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    I was wondering, myself, what the difference was to make the price a $140 difference. It seems the WT comes with slightly better parts, but I don't feel it warrants a $140 difference. You could get the Timeline and use the $ saved from not getting the WT to upgrade parts.

    I own a WT and am very happy with it. The Timeline's price is very attractive for what you get so it's all a matter of your preference. If you're not going to go really big on the tires or use fenders and don't want to deal with toe overlap, get the Timeline. If you prefer a more nimble handling ride with a bit more versatility, get the WT.

  22. #22
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    Quote Originally Posted by Gyeswho View Post
    I was wondering, myself, what the difference was to make the price a $140 difference. It seems the WT comes with slightly better parts, but I don't feel it warrants a $140 difference. You could get the Timeline and use the $ saved from not getting the WT to upgrade parts.
    Note also the very careful use of words in the product descriptions. The Uno and Timline have "custom butted" frames, whereas the Kilo WT has an explicitly double-butted frame.

  23. #23
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    No comments on the FCU, but I have a Kilo WT and love it. I'm beaten the crap out of the bike riding rough trails, in bad weather, through mudpits etc and never had any problems. The bike rides very nicely: it's stable and quick handling, but not twitchy. Also, it has the vaunted "live" steel feel in spades (I'm used to carbon).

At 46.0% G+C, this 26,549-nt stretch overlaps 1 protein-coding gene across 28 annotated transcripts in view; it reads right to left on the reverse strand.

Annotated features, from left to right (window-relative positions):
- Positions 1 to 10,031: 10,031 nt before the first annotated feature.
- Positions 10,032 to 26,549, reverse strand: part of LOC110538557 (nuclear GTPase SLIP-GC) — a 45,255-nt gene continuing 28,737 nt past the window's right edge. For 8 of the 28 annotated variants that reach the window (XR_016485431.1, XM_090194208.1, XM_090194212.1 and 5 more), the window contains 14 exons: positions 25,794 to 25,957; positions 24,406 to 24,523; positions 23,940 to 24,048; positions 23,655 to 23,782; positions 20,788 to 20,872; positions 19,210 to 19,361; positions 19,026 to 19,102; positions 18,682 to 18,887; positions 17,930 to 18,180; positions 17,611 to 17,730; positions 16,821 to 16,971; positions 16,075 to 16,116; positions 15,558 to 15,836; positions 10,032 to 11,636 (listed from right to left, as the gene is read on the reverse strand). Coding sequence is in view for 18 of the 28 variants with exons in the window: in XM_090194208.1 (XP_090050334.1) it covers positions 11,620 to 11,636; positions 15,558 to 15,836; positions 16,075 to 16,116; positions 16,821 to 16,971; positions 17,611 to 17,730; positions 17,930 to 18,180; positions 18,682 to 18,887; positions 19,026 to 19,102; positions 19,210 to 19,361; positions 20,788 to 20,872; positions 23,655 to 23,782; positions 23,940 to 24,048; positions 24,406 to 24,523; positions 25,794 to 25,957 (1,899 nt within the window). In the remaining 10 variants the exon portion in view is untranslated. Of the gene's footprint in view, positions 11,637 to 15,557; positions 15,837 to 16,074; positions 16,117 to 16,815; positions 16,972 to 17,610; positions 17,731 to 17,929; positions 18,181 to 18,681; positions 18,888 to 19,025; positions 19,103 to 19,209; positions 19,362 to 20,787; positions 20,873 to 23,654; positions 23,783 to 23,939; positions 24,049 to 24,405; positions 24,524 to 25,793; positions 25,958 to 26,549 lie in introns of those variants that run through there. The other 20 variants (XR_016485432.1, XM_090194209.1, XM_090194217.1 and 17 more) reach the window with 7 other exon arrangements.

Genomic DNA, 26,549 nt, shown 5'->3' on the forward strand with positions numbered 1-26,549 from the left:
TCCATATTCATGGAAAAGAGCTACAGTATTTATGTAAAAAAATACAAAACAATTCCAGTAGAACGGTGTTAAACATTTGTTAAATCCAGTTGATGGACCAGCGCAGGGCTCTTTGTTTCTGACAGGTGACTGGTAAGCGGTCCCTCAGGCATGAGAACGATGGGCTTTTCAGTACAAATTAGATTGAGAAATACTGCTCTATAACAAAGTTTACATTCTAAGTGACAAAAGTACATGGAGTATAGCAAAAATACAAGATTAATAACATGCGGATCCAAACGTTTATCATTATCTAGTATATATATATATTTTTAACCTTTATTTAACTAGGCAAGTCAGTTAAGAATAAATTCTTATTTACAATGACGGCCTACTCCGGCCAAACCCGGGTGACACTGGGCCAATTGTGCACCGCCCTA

I've ridden the WT in snow, clotted the bike with an inch of mud, ridden it on group rides (with the stock tires) and hit it with my garden hose all with no problem. It's pretty fast on the road: I did some 26MPH pulls on it last year. The paint has held up well. The wheels are really tough and I like the included Kenda tires. I kept everything stock on the bike even though the saddle is pretty cheap-o. The included pedals are completely worthless garbage, add the cost of some good pedals (I put eggbeaters on) to the purchase price. These are all minor concerns, for $430 the WT is a terrific deal.

    Toe overlap is a legitamate concern: I have a 53 and simply can't run a full front fender safely. Also, bear in mind that sizing runs large on these bikes: I ride a 55 road bike and the 53 kilo fits perfectly. The stem is strangely long (110, I think) as well.

  24. #24
    Bianchi Goddess Bianchigirll's Avatar
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    I love my Phantom Uno although I do not ride it as much as I should. I think the Uno would make fender mounting much easier with the cantilever brakes.

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  25. #25
    Sausage King
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    One neat thing about the WT is the frame geometry is an exact rip off of a Surly Steamroller. So you can search for steamrollers and see how people are setting them up for commuting.

    I have a WT5 that Ive been commuting on. I'm a fair weather commuter so no fenders or me -I don't make the 26 mile round trip if it's raining. There is some toe overlap -maybe 1cm. I use MKS GR9 pedals with clips and straps.

    I run Schwalbe Marathon tires which are 38's. Fender clearance would be really tight. In the back there isn't much room between the tire and the seat tube, especially with he tires I have.

    If you are going to run a rack on the rear or panniers, the clearance would also be pretty tight due to the really short chainstays. I use a seat bag with a Carradice Bagman, which handles all the stuff I need to carry pretty well.

    I'm pretty happy with mine.